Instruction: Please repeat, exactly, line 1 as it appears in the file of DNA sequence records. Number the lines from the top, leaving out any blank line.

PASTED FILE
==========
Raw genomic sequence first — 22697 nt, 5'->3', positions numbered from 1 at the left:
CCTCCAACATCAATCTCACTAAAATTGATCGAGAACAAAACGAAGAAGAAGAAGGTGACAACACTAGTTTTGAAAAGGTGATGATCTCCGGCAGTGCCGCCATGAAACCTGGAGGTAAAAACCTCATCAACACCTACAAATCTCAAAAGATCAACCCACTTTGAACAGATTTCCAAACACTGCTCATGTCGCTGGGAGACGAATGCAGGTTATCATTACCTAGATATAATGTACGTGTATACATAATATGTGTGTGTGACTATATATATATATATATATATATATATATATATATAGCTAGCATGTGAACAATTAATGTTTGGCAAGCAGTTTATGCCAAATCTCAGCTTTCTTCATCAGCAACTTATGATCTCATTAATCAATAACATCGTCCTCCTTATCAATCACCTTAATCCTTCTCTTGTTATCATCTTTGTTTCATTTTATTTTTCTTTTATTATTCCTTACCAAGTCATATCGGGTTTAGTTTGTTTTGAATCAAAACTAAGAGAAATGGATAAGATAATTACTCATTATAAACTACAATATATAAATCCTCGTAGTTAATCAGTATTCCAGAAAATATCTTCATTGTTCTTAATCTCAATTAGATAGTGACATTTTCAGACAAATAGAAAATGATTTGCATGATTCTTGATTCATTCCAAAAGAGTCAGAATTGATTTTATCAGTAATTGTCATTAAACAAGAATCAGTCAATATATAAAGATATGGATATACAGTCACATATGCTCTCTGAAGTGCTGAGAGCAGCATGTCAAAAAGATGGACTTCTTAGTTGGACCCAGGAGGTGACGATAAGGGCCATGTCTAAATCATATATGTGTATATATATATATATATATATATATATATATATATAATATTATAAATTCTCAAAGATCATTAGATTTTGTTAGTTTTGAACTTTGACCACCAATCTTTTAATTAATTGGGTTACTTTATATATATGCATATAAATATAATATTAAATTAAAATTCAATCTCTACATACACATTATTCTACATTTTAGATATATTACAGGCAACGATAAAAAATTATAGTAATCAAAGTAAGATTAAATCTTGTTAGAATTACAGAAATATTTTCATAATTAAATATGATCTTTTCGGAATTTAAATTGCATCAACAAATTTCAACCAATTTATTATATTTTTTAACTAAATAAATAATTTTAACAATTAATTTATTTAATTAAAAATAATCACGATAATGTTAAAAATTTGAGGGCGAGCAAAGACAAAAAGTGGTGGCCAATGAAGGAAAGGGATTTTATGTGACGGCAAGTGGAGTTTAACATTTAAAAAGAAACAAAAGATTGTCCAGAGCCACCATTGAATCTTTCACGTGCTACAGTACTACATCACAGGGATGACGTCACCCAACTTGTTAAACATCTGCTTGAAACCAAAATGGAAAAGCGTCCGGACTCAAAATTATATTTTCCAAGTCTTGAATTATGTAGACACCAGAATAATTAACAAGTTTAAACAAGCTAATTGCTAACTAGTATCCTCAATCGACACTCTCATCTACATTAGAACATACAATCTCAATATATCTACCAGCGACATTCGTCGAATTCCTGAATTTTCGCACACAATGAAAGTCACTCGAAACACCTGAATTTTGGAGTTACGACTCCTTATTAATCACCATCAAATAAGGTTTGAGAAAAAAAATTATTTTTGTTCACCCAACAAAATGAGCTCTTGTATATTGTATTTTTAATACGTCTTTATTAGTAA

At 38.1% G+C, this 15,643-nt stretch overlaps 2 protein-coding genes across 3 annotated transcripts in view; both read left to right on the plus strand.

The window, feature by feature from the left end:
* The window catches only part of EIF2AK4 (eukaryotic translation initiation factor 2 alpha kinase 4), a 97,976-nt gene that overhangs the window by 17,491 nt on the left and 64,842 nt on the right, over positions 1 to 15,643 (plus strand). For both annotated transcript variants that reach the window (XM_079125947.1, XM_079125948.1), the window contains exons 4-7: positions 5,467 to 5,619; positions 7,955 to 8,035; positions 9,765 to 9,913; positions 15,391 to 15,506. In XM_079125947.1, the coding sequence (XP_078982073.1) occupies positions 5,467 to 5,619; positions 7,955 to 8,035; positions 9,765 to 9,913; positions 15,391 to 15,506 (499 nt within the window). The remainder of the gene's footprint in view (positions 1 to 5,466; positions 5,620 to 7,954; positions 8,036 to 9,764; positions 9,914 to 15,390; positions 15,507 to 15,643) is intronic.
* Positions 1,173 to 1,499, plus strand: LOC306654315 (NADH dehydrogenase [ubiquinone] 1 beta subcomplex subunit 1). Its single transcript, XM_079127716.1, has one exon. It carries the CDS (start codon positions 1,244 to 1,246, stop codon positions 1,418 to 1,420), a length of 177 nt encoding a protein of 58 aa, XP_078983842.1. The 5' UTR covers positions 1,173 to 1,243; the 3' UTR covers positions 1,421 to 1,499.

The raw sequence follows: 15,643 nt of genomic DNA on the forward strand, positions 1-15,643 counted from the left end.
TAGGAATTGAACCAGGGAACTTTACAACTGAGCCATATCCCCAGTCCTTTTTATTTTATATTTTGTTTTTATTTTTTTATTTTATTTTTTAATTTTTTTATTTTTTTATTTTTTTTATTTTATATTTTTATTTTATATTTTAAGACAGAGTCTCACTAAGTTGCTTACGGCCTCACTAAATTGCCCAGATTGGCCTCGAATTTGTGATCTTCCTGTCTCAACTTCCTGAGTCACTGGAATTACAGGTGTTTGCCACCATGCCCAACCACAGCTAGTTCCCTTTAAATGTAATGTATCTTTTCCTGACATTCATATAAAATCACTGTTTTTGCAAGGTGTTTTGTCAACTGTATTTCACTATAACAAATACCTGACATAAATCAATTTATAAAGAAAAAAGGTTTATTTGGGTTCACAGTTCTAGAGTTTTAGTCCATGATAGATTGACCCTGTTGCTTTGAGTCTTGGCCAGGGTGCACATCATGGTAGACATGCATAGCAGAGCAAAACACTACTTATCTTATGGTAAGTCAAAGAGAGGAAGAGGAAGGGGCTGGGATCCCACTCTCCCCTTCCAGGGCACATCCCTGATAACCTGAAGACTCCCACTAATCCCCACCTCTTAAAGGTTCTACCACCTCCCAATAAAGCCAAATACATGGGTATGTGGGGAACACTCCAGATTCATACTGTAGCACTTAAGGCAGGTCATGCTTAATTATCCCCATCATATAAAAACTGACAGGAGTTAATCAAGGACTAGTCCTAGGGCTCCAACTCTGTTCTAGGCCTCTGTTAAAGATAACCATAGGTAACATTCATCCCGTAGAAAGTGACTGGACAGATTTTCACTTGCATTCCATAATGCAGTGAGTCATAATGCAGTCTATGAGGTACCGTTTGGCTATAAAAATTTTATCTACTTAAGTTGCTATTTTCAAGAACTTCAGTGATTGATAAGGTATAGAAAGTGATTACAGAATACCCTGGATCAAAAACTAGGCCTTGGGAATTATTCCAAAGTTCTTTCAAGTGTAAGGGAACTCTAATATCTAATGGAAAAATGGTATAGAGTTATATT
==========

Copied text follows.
Raw genomic sequence first — 22697 nt, 5'->3', positions numbered from 1 at the left: